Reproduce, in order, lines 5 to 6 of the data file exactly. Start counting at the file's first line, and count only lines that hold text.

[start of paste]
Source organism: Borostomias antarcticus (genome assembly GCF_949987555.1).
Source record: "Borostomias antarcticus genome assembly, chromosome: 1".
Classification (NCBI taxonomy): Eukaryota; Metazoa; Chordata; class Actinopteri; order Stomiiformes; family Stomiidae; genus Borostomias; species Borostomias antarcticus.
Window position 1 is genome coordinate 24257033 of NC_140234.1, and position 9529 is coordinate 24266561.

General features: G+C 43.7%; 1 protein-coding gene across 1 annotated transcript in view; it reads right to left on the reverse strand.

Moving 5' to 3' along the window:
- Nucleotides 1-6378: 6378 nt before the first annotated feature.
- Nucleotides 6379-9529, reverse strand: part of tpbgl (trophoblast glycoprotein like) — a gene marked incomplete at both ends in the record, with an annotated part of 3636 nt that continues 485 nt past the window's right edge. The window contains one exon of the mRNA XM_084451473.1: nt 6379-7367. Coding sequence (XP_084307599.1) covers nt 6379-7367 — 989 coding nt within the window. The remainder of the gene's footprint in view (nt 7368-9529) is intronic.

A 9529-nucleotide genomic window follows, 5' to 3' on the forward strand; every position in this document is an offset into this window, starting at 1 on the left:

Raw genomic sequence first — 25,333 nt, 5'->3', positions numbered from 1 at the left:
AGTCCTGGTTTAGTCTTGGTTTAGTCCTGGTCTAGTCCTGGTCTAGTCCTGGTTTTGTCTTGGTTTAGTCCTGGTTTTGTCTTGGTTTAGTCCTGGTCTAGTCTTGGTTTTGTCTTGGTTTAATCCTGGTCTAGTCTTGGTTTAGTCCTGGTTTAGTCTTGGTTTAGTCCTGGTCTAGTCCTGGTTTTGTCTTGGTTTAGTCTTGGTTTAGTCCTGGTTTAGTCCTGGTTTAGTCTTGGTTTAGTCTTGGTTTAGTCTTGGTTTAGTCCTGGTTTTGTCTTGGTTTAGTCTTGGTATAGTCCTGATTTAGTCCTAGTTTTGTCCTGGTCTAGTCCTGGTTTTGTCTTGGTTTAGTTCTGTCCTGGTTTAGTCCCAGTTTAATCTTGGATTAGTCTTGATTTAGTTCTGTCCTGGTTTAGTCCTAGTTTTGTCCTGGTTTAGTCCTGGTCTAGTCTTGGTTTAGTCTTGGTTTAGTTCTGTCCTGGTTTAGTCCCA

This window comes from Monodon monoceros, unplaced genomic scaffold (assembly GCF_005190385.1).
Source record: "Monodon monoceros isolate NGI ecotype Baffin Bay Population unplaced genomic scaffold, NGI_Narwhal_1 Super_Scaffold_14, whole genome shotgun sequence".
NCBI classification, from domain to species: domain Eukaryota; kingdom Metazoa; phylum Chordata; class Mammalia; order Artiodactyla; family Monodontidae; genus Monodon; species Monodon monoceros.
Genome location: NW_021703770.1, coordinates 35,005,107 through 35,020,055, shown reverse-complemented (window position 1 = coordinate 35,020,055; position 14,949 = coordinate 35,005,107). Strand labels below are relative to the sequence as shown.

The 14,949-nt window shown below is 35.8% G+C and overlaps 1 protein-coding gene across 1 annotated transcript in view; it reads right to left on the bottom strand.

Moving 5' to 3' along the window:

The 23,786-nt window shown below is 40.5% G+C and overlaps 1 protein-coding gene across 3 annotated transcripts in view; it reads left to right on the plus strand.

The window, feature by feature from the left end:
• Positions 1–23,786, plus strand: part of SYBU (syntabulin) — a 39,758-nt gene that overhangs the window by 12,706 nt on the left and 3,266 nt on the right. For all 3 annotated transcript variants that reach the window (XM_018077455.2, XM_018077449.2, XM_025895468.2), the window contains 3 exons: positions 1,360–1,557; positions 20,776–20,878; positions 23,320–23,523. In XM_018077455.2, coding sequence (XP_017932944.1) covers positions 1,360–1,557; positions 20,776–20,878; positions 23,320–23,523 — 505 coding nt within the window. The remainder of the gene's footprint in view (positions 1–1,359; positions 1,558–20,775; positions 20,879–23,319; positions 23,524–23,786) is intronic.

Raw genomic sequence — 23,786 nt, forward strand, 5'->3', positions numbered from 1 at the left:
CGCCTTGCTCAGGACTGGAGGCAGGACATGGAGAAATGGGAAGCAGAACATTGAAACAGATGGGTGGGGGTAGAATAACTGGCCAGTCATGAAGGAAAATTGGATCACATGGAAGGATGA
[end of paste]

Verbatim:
General features: G+C 43.7%; 1 protein-coding gene across 1 annotated transcript in view; it reads right to left on the reverse strand.

Moving 5' to 3' along the window: